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Mr. Robot: 405 Method Not Allowed

“It’s time we talked.”

This show has always known how to incorporate these clever little gimmicks. This episode is no exception.

In "405", as our cast of characters faces a very dreadful Christmas, we are graced with the sound of silence.

Besides the opening and closing scenes, there is no spoken dialogue in this episode. It brought to mind last season's "runtime-error", where the illusion of an unbroken tracking shot made the escalating chaos at E Corp even more gripping. This is equally gripping, because aside from the occasional text message, everything in this episode is communicated through visuals and action.

After he sets fire to the Dark Army van and its dead driver, Elliot reunites with Darlene. They proceed with her plan to infiltrate and hack Virtual Realty, who house the Cyprus National Bank servers that are crucial to Whiterose and the Deus Group's power.

This involves a very ballsy plan in which Darlene poses as a Virtual Realty employee and causes a distraction that allows Elliot to get inside too. From there, he compromises the building's surveillance, allowing the brother-sister duo to get to work.

This episode more than any other, I think, displays just how damn effective Elliot and Darlene are. They bring everything they need to not only hack the data servers, but also to work around security and even create a copy of one of the guard's fingerprints, which allows them to gain access to the server room. And there's no dialogue, so we are watching Elliot and Darlene going through the motions of their work without ever speaking a word to each other. The episode summary refers to them as "darelliot," which is fitting because they do act as something of a singular entity in the process of their hack.

Of course, nothing ever goes exactly as planned. One of the security guards gets wise to their presence, and our hacker heroes soon find themselves on the run.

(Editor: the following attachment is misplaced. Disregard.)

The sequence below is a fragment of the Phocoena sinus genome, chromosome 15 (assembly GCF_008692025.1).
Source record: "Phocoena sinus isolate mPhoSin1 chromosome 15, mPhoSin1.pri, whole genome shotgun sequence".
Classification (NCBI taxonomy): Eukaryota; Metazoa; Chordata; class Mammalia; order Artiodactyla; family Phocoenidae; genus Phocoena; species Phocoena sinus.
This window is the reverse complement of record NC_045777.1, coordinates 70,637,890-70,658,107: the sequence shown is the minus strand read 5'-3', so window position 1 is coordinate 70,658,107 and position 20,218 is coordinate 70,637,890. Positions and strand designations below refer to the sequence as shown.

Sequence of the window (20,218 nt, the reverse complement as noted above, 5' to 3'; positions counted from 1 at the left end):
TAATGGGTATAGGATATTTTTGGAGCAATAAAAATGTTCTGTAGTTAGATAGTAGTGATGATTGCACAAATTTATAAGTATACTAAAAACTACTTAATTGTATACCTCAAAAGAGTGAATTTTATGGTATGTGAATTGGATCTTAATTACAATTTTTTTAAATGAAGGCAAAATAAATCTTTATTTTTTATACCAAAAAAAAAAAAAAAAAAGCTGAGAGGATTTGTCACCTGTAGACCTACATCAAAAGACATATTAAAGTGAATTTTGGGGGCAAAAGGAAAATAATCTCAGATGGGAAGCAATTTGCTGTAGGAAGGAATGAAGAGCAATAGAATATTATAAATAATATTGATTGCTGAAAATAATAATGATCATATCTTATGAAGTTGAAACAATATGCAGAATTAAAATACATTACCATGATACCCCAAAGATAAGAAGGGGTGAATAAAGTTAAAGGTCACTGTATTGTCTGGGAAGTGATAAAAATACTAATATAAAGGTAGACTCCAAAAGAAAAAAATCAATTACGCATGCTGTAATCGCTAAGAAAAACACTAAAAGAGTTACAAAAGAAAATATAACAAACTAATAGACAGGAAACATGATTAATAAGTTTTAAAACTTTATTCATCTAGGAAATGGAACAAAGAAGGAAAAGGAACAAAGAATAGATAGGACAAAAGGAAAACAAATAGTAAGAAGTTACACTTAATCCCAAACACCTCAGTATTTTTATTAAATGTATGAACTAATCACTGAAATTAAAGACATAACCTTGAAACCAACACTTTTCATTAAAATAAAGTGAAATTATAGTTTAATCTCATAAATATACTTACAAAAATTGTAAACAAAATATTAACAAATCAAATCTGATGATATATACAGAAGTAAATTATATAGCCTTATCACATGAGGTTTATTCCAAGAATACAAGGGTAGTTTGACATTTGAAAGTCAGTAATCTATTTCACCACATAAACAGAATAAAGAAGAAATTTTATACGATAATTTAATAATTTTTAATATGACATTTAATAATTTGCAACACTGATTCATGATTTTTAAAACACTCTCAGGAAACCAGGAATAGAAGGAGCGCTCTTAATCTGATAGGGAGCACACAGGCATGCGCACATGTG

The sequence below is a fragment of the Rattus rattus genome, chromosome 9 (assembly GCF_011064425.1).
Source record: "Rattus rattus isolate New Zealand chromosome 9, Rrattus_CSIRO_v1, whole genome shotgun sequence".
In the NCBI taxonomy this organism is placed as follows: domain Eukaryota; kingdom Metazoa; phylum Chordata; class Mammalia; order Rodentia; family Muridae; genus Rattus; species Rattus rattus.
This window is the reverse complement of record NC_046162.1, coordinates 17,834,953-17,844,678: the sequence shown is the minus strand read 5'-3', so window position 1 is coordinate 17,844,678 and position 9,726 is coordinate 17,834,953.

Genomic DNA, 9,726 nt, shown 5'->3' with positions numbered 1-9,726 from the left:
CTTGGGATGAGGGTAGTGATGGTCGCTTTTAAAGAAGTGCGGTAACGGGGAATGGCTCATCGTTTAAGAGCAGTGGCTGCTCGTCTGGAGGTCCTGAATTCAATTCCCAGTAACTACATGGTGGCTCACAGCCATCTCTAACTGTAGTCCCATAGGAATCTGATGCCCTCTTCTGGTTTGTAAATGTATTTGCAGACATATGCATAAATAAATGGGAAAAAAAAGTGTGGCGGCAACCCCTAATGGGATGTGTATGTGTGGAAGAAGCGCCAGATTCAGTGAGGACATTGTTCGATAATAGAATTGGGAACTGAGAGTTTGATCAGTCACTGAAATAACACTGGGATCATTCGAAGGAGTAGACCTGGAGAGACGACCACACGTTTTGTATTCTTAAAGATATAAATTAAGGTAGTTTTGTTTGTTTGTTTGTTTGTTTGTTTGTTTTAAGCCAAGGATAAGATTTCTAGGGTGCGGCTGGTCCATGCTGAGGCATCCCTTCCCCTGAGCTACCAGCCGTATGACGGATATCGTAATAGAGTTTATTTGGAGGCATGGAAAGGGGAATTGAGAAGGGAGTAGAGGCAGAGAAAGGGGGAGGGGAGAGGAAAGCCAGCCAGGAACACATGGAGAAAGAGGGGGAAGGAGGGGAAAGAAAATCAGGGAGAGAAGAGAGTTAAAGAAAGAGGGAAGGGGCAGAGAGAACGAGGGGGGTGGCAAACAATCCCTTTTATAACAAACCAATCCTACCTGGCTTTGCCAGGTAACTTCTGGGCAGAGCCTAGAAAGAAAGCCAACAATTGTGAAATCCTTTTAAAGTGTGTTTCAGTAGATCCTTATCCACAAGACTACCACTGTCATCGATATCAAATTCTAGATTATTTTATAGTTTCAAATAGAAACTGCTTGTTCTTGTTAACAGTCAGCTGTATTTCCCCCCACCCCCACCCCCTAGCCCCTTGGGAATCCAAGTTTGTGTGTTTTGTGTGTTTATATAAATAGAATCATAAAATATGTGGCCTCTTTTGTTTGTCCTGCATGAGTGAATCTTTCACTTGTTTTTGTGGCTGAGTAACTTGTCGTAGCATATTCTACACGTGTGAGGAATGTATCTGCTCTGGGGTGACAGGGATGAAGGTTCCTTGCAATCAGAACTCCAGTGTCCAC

While this is going on, a retired Philip Price is given several cryptic messages which lead to him discovering that he will be attending the Deus Group meeting in place of the missing Tyrell Wellick. He informs Elliot.

Elliot finds himself busy when the police converge on Virtual Realty, forcing him to go on the longest run of his life when he's spotted by security and he bails to give Darlene a chance to escape. This was one of the most intense moments of the series, as Elliot races through the city, one block after another, struggling to outrun the cops on his heels and dodge oncoming traffic. There was even a second where I thought Elliot just decided to kill himself when he is cornered and jumps over a guard rail. Fortunately, he just ended up rolling down a steep hill, where Darlene -- having used another quick disguise to escape -- is waiting for him below. As they make their getaway, the two finally begin to reconcile as Elliot silently takes her hand in his.

And while that's going on, Dom DiPierro's family Christmas is interrupted when Janice orders her to investigate the burned van in Pike's Hollow. She uses deception to give the Dark Army access to the local police's computer network, knowing that a stoplight camera will have likely seen anyone in the vicinity of the van. She then discovers that Elliot and Darlene were involved, and the Dark Army wants her to bring the Alderson siblings in. Oh joy.